Essay on hills like white elephants setting

This short story depicts a couple of an American man and young women at a train station somewhere in Spain. Hemingway tells the story from watching the couple from across the bar and listening to their troublesome conversation. Hemingway compresses dialogue in his stories by removing authorial guidance, forcing readers to interpret for themselves shades of meaning Del Gizzo, Moddelmog

Essay on hills like white elephants setting

Images are used in such a way that readers have to work a little bit to connect the dots, which makes the impact of the story much more powerful. In the short story"Hills Like White Elephants," Ernest Hemingway demonstrates how to use symbolism and imagery in a story to the best advantage.

In this tale, the less Hemingway says, the better. While this couple seems to be carrying on a normal conversation in a train station, the symbols in the story represent chaos, change, and tension.

We learn very little from the couple's conversation but if we read the story with all of its rich symbolism, we have a story worth telling and one definitely worth reading.

Essay on hills like white elephants setting

Symbolism in "Hills Like White Elephants," gives us the additional details about the couple and it completse this story in a way that words would only complicate. Hills generally represent something positive in nature; in this tale, they tell a different story. These hills are white and by using the image of them being shaped like elephants, Hemingway provides the story with the symbol of a womb, soft looking and pale, growing beneath the seemingly calm surface.

The white hill also looks like a full-term pregnancy, round and full of life. The term "white elephant" refers to an unusually a large, useless object that is tedious to own and difficult to maintain.

Nobody wants a white elephant just as Jig's boyfriend does not want the inconvenience of this baby. The hills also symbolize difficulty in the future; when Jig looks at them, she sees the mountain of parenthood and all of its responsibilities looming before her. The hills before Jig also represent the long climb that stretches out before Jig.

Either decision will be like climbing a mountain for her. She will ultimately make it alone and she will carry it with her for the rest of her life.

White elephants, in the real world, are rare and they are often treated better than typical elephants because of their looks.

They are lovely but difficult and expensive to maintain. Weeks writes that the story's "white elephant child" Weeks is like the white elephant in that it is "paradoxical in its nature" Weeks. Rare and valuable on the one hand and burdensome and on the other.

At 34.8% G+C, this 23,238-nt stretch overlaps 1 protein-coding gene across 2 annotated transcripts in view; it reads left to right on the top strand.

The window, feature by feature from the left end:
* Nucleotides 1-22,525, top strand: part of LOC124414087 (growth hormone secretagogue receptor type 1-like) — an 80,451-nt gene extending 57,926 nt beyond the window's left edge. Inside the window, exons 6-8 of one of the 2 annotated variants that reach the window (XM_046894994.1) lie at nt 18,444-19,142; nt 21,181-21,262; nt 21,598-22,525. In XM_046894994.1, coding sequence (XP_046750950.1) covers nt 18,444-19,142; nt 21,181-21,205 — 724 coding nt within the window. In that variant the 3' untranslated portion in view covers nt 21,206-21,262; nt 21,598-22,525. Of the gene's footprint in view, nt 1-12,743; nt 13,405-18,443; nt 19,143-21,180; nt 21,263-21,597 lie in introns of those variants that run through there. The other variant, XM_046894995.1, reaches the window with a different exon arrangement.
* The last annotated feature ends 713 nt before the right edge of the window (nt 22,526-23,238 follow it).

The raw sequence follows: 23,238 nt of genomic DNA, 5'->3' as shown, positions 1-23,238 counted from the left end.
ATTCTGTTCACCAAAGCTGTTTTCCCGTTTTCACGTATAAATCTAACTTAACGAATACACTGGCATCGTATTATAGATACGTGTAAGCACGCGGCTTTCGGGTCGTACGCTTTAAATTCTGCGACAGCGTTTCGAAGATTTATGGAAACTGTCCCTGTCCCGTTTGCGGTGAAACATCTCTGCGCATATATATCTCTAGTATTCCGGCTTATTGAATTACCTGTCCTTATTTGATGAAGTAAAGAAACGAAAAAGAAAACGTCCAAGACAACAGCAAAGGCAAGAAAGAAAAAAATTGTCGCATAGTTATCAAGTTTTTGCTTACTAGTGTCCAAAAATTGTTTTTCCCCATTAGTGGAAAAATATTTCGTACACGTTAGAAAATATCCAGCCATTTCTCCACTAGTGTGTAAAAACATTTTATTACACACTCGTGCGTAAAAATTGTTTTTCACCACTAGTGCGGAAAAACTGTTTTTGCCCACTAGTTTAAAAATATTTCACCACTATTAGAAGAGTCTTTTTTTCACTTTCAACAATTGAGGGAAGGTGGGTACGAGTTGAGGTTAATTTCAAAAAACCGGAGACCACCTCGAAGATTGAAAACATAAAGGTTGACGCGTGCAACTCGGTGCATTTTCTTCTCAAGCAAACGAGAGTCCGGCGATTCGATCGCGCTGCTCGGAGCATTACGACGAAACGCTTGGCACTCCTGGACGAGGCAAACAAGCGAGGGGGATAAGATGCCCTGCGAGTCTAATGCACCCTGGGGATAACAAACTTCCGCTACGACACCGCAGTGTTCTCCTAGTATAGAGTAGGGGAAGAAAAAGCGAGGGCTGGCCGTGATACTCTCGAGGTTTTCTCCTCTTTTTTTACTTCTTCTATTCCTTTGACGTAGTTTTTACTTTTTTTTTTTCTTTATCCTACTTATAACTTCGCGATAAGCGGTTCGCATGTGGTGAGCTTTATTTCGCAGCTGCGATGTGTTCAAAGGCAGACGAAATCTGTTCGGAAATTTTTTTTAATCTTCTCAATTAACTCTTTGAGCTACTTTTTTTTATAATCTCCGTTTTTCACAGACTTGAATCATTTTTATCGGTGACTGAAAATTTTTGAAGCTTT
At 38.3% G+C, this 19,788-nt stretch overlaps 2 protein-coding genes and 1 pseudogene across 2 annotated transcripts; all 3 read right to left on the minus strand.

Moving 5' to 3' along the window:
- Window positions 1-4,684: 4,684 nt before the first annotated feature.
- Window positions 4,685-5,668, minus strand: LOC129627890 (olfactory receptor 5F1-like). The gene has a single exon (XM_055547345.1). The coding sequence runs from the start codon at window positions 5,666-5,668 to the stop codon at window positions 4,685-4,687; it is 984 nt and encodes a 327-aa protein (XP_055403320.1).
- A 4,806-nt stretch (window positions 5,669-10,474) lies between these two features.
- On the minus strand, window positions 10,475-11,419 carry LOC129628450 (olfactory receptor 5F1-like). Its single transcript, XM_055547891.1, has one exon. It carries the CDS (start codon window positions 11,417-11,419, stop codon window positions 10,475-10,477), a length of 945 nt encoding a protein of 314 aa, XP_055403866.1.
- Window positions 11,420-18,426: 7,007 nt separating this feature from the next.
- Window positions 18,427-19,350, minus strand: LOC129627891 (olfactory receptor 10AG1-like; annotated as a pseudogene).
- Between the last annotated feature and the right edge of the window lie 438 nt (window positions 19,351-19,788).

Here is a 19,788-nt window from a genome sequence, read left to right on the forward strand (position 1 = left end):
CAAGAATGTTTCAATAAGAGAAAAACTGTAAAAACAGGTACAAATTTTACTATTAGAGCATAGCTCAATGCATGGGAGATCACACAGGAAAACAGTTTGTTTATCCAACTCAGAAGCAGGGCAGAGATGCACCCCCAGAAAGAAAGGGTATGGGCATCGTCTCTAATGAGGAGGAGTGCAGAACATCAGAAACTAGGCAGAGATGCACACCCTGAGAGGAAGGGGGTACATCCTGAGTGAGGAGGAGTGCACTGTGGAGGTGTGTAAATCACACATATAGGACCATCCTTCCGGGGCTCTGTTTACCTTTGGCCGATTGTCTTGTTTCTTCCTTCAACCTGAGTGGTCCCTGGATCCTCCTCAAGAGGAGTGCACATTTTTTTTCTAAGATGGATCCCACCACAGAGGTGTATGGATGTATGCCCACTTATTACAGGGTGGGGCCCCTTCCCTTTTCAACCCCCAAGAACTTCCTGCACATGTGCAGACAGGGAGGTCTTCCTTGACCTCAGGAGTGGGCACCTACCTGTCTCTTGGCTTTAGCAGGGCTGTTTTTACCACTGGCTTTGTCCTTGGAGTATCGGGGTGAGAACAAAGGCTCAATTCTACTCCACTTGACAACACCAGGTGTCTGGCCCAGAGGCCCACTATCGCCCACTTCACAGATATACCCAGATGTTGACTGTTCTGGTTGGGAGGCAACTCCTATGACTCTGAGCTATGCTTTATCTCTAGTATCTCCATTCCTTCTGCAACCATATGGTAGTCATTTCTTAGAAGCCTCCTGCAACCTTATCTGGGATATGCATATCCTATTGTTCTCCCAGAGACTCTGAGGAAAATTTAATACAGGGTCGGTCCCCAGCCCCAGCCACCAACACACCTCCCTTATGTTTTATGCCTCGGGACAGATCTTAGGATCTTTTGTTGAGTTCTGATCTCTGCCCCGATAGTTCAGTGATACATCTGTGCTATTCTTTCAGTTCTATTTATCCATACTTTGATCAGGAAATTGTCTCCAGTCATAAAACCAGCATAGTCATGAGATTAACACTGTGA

Jig's white elephant is a cute little baby that will complicate her life in ways that she cannot even begin to imagine, sitting at a train station sipping a beer. The distant hills taunt Jig because her choice and her future are not too far away.

The hills block what is on the other side of them just as Jig does not know what is on the other side of her decision. She can guess that keeping the baby will mean losing her boyfriend, eventually.

He wants to keep the carefree life they have always had but that option is not hers because even if she aborts the baby, she will not be carefree. He can easily look away from her and forget the abortion; she will always look in the mirror and be reminded.

The setting of "Hills Like White Elephants" is significant and symbolic. While the couple appears to be sitting at a station waiting for a train, they are situated between two very different worlds.

The station at Zaragoza is a symbol of truth in that the couple is at a crossroads in their relationship and what they decide at this moment will change their lives forever. Maynard writes the description of the train station, which is positioned between two railway lines, "subtly introduces the leitmotif of 'two,' to be reiterated in the story, but in this single instance 'two' appears in an image of division or separation and suggests the actual state of the lovers" Maynard.

The two must decide how they will remain, two or three. Ultimately, this decision will probably also come down to whether or not the couple will be two or one. Maynard even suggests that the symbols of the river, hills, and fields are "oneness" Maynard symbols that are direct opposites of the life the couple is experience presently.In his short story, "Hills Like White Elephants", Hemingway describes a stereotypical feminine role when Jig gives into the American man's desire to have an abortion.

In Hemingway's "Hills Like White Elephants", an unidentified man tries to convince a woman, Jig, to have an abortion. In Ernest Hemingway's story 'Hills Like White Elephants' an American couple is sitting at a table in a train station in Spain.

They are discussing beer, travel, and whether or not to have an train station and its surroundings are symbolic /5(4).

Hills Like White Elephants: The Symbolism of the Setting In Ernest Hemingway's story Hills Like White Elephants an American couple is sitting at a table in a train station in Spain. They are discussing beer, travel, and whether or not to have an abortion. As symbols, the hills which resemble "white elephants," the treeless railroad tracks, and the station, represent the characters and their relationship as they imbue the narrative with meaning.

Ernest Hemingway’s “Hills like White Elephants” is a story that centers on the complexities of human relationship. Two lovers, who are traveling, stopped by a coffee . In Hills Like White Elephants Hemingway uses compressed dialogue to let the reader interpret the story themselves while also using the setting and characters to help show the situation that the story portrays.

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